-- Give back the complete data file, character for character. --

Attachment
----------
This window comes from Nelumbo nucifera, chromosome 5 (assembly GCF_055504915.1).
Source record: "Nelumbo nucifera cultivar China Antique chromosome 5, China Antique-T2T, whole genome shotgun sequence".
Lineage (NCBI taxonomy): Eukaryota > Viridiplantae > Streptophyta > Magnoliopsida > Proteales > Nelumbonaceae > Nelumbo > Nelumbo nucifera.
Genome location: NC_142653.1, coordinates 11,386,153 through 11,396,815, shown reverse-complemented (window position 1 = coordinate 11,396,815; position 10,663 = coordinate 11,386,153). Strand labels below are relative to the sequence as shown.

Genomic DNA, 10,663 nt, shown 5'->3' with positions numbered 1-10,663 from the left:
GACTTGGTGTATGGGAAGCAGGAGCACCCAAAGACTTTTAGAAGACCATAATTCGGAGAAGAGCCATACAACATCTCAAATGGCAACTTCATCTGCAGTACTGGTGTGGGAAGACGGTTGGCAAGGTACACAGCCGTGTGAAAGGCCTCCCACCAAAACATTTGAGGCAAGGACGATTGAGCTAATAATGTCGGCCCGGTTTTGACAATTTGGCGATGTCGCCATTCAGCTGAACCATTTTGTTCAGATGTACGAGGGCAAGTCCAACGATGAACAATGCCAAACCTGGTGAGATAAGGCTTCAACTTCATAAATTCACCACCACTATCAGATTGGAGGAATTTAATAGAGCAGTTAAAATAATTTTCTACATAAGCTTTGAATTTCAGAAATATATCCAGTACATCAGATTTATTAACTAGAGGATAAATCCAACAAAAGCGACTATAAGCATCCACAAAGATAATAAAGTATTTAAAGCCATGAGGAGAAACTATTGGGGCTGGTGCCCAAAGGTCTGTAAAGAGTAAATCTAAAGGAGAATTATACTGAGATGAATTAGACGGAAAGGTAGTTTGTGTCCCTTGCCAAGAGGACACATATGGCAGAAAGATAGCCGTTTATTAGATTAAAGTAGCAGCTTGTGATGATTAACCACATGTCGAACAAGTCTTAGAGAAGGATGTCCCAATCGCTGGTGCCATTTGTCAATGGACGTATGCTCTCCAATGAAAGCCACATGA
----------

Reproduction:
This window comes from Nelumbo nucifera, chromosome 5 (assembly GCF_055504915.1).
Source record: "Nelumbo nucifera cultivar China Antique chromosome 5, China Antique-T2T, whole genome shotgun sequence".
Lineage (NCBI taxonomy): Eukaryota > Viridiplantae > Streptophyta > Magnoliopsida > Proteales > Nelumbonaceae > Nelumbo > Nelumbo nucifera.
Genome location: NC_142653.1, coordinates 11,386,153 through 11,396,815, shown reverse-complemented (window position 1 = coordinate 11,396,815; position 10,663 = coordinate 11,386,153). Strand labels below are relative to the sequence as shown.

Genomic DNA, 10,663 nt, shown 5'->3' with positions numbered 1-10,663 from the left:
GACTTGGTGTATGGGAAGCAGGAGCACCCAAAGACTTTTAGAAGACCATAATTCGGAGAAGAGCCATACAACATCTCAAATGGCAACTTCATCTGCAGTACTGGTGTGGGAAGACGGTTGGCAAGGTACACAGCCGTGTGAAAGGCCTCCCACCAAAACATTTGAGGCAAGGACGATTGAGCTAATAATGTCGGCCCGGTTTTGACAATTTGGCGATGTCGCCATTCAGCTGAACCATTTTGTTCAGATGTACGAGGGCAAGTCCAACGATGAACAATGCCAAACCTGGTGAGATAAGGCTTCAACTTCATAAATTCACCACCACTATCAGATTGGAGGAATTTAATAGAGCAGTTAAAATAATTTTCTACATAAGCTTTGAATTTCAGAAATATATCCAGTACATCAGATTTATTAACTAGAGGATAAATCCAACAAAAGCGACTATAAGCATCCACAAAGATAATAAAGTATTTAAAGCCATGAGGAGAAACTATTGGGGCTGGTGCCCAAAGGTCTGTAAAGAGTAAATCTAAAGGAGAATTATACTGAGATGAATTAGACGGAAAGGTAGTTTGTGTCCCTTGCCAAGAGGACACATATGGCAGAAAGATAGCCGTTTATTAGATTAAAGTAGCAGCTTGTGATGATTAACCACATGTCGAACAAGTCTTAGAGAAGGATGTCCCAATCGCTGGTGCCATTTGTCAATGGACGTATGCTCTCCAATGAAAGCCACATGA